When Facebook started seeing a decline in popularity of its social networking platform especially among its younger users, they aggressively fought to stay relevant. Did it work? Our 5 country report reveals the top messaging apps in 2015 for each market and more.
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As Facebook battles for leadership, the real battle is now for what market? The 'Social Media Phase of the Internet' has ended, says Fred Wilson and Messaging is the new social media. With the masses moving away from social networks, how are people staying in touch?
We surveyed 2,500 smartphone users (both Android and iPhone) in 5 countries to try and understand whether any monopolistic giants have emerged, and what drives people to use one messaging app over another. The countries we covered were US, UK, Germany, Japan and China - the world's 5 biggest economies.
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Facebook has changed its fortune and is back to number one
While the countries have changed, the overall story is still very interesting. Facebook was facing declining popularity 2 years ago, and through diversifying and acquisition, our data shows that they have found themselves in a stronger position globally. Facebook Messenger is our number one messenger, with 31% of our total sample using it and top in both the US and UK.
WhatsApp has seen a heavy decline in its home market, but few are worried now that it's owned by the number one app - Facebook. The natural cannibalism of market share WhatsApp has experienced was only to be expected. Luckily, it still has significant market share in the UK with 46% and in Germany where it holds the top spot with 77% of responding using the app.
In Nov 2013, we spoke of the rising popularity of Snapchat, our data shows that it has grown 12%pt for 16-24 year olds in the US. Last year, GWI reported Snapchat had an impressive 56% growth rate globally, which makes it the fastest growing social and messaging app.
Is there space for more than one app per market?
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US, UK, and Germany certainly show there is room for multiple players (although dominated by those owned by Facebook). Our findings suggests this might not be the case for Japan and China, dominated by Line and WeChat respectively.
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However, when you dig deeper into the data, you can see that the average number of messaging apps installed for those in China has actually risen from 2.3 to 3 apps in 2015. While Facebook is certainly not much of player in China due to heavy internet censorship, this has allowed local players such as QQ and Weibo to thrive.
What makes people choose the messenger they have?
One of the biggest draws for users to WeChat and Line, the top messaging apps in China and Japan, is that the platforms are more like social messaging ecosystems than social messaging apps. Often multifaceted apps with the ability to do free video and voice calls, use stickers, make payments, chat with people based on GPS location (WeChat), even Kakaotalk in South Korea users can play games through their messenger app.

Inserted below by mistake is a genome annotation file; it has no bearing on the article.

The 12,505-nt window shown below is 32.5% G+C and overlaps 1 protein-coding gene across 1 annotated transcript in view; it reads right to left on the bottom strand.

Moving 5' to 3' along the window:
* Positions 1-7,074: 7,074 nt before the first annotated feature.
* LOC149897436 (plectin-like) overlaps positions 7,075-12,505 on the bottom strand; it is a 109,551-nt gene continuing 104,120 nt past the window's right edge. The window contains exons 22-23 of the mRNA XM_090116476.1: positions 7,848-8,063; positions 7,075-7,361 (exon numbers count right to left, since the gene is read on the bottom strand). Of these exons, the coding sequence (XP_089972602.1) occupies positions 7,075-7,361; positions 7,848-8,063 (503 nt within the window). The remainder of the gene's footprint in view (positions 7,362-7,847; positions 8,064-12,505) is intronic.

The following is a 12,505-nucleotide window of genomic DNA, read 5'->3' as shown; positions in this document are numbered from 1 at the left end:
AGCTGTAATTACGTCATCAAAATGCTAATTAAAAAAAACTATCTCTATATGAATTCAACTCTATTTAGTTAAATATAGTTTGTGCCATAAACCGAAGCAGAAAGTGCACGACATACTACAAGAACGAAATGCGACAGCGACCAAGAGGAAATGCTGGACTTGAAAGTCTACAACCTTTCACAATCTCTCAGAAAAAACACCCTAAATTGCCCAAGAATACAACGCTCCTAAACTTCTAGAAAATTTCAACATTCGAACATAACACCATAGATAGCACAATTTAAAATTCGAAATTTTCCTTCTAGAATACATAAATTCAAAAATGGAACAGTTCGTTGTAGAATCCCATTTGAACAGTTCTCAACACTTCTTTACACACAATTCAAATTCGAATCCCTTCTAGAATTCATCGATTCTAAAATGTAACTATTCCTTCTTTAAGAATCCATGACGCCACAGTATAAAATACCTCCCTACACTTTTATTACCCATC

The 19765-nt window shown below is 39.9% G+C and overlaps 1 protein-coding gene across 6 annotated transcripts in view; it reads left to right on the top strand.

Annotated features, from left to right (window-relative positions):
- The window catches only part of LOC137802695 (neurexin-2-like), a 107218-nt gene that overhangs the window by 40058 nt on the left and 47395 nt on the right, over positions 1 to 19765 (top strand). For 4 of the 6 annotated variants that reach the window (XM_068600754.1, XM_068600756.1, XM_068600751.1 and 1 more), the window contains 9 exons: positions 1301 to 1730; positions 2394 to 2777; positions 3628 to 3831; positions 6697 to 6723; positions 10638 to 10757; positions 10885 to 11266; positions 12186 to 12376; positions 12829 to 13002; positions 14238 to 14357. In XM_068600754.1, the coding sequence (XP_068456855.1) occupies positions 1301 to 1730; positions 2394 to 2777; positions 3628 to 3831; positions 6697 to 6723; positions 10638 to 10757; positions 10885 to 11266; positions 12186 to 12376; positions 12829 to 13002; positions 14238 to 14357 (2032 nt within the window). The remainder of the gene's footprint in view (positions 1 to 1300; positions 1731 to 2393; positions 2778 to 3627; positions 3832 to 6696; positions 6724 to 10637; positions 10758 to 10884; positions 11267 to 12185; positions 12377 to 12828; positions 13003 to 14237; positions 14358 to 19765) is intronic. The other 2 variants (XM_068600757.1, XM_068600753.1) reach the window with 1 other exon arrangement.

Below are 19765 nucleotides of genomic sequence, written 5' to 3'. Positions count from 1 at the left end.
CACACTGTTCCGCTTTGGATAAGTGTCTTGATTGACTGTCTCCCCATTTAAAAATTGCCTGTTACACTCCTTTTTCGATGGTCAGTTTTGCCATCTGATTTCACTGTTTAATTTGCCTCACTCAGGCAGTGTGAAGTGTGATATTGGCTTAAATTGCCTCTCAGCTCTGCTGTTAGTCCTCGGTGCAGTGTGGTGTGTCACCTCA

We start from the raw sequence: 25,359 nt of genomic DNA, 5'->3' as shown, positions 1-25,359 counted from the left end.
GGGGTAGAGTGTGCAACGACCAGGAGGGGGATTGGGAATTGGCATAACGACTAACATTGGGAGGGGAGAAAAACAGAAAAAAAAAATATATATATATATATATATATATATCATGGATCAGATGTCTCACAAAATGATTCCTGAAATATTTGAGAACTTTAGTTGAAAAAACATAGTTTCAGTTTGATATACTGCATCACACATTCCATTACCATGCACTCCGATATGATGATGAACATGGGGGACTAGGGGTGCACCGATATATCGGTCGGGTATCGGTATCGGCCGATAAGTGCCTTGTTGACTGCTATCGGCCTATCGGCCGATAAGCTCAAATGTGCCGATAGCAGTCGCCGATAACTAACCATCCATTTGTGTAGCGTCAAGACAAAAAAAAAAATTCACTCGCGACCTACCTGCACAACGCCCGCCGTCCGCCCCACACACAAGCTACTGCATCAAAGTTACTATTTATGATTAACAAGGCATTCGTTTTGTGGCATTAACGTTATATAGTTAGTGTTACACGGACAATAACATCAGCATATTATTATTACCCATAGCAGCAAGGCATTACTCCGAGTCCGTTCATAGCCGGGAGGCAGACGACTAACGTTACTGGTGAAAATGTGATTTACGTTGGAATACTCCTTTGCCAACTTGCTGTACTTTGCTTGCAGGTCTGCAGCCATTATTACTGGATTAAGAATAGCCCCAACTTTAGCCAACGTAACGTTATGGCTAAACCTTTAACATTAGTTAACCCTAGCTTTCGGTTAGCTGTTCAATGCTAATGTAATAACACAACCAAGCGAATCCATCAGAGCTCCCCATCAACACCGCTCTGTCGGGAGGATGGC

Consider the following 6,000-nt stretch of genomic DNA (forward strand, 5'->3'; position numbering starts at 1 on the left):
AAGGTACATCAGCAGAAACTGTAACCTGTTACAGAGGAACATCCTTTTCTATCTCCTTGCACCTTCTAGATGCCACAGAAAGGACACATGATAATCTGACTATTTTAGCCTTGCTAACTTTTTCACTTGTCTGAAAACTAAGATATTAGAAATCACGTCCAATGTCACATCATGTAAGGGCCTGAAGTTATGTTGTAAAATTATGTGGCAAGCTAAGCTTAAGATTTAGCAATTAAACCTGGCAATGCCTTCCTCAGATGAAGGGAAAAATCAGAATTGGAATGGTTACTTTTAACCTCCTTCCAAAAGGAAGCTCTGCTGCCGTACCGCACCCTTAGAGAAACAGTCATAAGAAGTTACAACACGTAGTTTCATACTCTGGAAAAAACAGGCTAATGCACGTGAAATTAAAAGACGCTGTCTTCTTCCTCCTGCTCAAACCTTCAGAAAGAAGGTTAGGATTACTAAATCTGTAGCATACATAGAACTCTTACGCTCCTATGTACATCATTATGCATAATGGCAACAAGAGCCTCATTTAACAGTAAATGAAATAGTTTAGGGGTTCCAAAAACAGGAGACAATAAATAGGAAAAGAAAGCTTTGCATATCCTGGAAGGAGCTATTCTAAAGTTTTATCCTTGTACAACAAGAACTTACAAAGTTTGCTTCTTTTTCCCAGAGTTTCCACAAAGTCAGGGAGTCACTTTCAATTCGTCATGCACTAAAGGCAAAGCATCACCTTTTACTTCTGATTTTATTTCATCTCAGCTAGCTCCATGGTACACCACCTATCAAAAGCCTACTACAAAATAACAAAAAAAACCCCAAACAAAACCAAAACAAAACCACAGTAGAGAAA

Beyond additional built-in features, these Asian apps are more sophisticated even when it comes to its 'basic' chat function. Populate group chats through QR codes or location-based 'Friend Radar', even broadcast messages to all your contacts (popular for brands or celebrities). 46% in China and 45% in Japan said that different features were the number one driver for using a particular app. Facebook Messenger has only just driven sticker usage in Western markets.
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Overall, we found that 1 in 2 will use messenger apps that their friends use. With network effects the main driver for using multiple apps, this contributes to WhatsApp ability to still hold a proportion of the market as users connect through their contact book (phone numbers) rather than Facebook.
When we asked respondents what the most important feature was from a messaging app, on average we saw 79% say security. With 82% of Briton's agreeing that security is number one for them, it comes at a time when British Prime Minister, David Cameron wants to make it easier to access messages sent through apps.
If you want to find out what other features were most important to our respondents, as well as more about the data we collected take a look at the full report embedded below. Data tables in excel are also available, just contact Pohlin!
About our research methodology
We used the mobile internet to survey 2,500 Android and iOS smartphone owners across five countries. They answer the questionnaire through their mobile browser allowing us to capture a wide sample and also their phone metadata to verify the platform they use.
Working together with a large number of mobile publishers we recruit a sample that is representative of the mobile internet users in a given country.
Data collection took place from 13th - 19th January 2015.
On Device Research has done over 20 million mobile surveys in 79 countries. Want to find out more about our research methodology?